By 1885 Horta was working on his own and was commissioned to design three houses which were built that year. The same year he joined the Central Society of Belgian Architecture. Over the next few years he entered a number of competitions for public work, collaborated with sculptors on statuary and tombs, winning a number of prizes, he focused on the curvature of his designs, believing that the forms he produced were practical and not artistic affectations. During this period, Horta socialised and, in 1888, joined the freemasons as a member of the lodge Les Amis Philanthropes of the Grand Orient of Belgium in Brussels; this ensured a stream of clients when he returned to designing houses and shops from 1893. Horta was appointed Head of Graphic Design for Architecture at the Université Libre de Bruxelles in 1892, before being promoted to Professor of Architecture in 1893, a post he left in 1911 after the university authorities failed to offer him the opportunity to design an extension to the university buildings.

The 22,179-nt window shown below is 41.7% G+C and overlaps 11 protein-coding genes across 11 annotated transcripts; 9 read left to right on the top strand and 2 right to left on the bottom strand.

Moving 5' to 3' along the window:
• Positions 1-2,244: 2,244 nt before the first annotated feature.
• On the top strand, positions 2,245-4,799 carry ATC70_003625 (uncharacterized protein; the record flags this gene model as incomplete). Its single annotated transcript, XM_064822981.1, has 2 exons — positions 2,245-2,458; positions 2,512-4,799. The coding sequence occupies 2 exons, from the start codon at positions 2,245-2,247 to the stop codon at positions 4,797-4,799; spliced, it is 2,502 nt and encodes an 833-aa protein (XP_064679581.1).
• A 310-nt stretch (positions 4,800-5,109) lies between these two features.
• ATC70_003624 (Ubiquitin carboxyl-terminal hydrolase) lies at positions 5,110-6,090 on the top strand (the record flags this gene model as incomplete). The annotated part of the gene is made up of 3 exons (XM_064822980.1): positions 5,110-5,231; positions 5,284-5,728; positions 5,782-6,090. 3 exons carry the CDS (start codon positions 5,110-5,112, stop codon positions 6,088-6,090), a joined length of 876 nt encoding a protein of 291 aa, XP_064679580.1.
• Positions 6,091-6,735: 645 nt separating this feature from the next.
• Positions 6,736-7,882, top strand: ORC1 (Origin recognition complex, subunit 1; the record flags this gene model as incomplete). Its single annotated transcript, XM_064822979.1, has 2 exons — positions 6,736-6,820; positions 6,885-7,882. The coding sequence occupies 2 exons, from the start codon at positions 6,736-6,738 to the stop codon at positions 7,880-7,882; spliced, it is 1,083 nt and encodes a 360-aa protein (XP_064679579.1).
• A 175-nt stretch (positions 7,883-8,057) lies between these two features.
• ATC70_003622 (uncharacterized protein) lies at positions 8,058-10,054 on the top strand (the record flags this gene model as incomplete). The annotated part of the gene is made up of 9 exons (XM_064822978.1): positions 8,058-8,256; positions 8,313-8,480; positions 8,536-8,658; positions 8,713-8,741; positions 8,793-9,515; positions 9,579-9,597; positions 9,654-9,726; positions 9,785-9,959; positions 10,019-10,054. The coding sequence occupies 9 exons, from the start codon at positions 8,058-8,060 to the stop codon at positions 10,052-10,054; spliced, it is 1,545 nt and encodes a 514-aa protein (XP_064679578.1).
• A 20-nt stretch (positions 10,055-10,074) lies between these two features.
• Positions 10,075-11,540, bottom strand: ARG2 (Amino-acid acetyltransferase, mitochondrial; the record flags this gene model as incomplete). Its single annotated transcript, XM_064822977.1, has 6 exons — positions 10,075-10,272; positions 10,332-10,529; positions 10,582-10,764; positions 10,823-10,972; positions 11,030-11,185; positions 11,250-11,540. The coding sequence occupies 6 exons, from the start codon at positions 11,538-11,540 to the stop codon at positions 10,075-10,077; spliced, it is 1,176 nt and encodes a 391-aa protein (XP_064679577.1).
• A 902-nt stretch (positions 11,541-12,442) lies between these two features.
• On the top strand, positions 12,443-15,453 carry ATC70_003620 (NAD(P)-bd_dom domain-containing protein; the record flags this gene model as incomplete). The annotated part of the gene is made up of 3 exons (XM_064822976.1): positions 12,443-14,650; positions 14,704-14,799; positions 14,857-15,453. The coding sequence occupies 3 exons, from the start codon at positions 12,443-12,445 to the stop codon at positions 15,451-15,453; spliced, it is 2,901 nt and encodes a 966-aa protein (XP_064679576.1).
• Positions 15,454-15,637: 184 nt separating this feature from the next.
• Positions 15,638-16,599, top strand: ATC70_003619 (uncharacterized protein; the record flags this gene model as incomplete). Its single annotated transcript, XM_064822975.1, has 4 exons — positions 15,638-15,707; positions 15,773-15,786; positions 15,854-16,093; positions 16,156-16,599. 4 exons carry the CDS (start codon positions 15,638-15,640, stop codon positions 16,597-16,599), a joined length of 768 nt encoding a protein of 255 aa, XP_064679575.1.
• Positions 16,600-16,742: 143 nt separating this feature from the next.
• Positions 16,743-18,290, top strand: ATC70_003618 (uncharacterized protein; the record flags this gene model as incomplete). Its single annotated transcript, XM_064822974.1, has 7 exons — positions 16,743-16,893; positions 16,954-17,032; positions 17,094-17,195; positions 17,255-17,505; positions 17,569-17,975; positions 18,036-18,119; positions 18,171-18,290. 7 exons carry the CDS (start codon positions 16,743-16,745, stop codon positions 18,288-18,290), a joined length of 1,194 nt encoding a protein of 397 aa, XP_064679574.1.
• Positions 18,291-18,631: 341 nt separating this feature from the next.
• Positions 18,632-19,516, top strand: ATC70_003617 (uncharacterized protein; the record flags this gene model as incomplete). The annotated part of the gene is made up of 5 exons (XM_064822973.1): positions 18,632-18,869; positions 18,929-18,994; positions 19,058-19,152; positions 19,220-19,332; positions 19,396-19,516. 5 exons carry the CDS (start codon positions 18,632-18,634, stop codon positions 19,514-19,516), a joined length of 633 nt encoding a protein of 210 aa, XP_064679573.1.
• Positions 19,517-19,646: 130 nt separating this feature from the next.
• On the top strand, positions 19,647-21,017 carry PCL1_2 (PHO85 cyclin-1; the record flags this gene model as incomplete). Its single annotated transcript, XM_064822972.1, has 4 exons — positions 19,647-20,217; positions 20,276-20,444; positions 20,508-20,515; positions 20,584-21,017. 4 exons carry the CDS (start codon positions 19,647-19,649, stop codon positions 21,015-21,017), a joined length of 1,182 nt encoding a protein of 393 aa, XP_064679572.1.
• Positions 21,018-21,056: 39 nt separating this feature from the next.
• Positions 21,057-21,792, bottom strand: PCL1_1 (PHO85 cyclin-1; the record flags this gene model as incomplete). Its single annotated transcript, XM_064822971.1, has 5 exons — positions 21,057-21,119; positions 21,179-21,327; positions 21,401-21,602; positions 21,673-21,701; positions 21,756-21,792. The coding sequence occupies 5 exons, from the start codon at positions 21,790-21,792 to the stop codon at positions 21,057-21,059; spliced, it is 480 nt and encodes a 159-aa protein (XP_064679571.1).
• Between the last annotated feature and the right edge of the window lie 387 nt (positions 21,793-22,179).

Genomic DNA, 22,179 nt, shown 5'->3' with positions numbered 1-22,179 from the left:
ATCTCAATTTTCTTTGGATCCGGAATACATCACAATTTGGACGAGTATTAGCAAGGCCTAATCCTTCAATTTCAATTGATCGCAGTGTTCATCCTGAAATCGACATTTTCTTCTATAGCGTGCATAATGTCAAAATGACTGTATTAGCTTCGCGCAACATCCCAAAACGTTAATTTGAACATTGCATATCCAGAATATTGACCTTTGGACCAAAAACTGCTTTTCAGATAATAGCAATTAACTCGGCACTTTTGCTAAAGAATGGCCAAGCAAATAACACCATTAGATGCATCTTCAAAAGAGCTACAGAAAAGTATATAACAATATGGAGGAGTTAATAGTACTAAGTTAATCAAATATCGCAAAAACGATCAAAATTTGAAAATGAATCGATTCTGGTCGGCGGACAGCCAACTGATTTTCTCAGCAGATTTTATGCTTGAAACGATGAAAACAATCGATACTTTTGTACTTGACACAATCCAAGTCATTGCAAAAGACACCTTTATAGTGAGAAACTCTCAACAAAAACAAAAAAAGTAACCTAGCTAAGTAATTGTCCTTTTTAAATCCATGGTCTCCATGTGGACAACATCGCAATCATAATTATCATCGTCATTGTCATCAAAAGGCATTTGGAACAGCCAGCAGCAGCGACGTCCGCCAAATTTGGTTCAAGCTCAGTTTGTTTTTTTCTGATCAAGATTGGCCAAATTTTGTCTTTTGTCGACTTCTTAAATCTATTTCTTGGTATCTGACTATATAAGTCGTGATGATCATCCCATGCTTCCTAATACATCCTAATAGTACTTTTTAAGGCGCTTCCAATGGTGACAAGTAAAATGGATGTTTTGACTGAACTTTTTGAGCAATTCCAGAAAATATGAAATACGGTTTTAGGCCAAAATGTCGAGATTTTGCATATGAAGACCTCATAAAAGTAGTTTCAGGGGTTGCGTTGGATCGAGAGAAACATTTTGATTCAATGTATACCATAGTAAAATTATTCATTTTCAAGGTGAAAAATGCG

1919 Officer of the Order of the Crown. Member of the Royal Academy of Science and Fine Arts of Belgium 1920: Officer of the Order of Leopold. 1925: Director of the Classe of Beaux-Arts. 1932: Created Baron Horta by Royal Decree. After introducing Art Nouveau in an exhibition held in 1892, Horta was inspired. Commissioned to design a home for professor Emile Tassel, he transfused the recent influences into Hôtel Tassel, completed in 1893; the design had a groundbreaking semi open-plan floor layout for a house of the time, incorporated interior iron structure with curvilinear botanical forms described as “biomorphic whiplash”. Ornate and elaborate designs and natural lighting were concealed behind a stone façade to harmonize the building with the more rigid houses next door; the building has since been recognized as the first appearance of Art Nouveau in architecture. After receiving great acclaim for his designs, Horta was commissioned to complete many other important buildings throughout Brussels.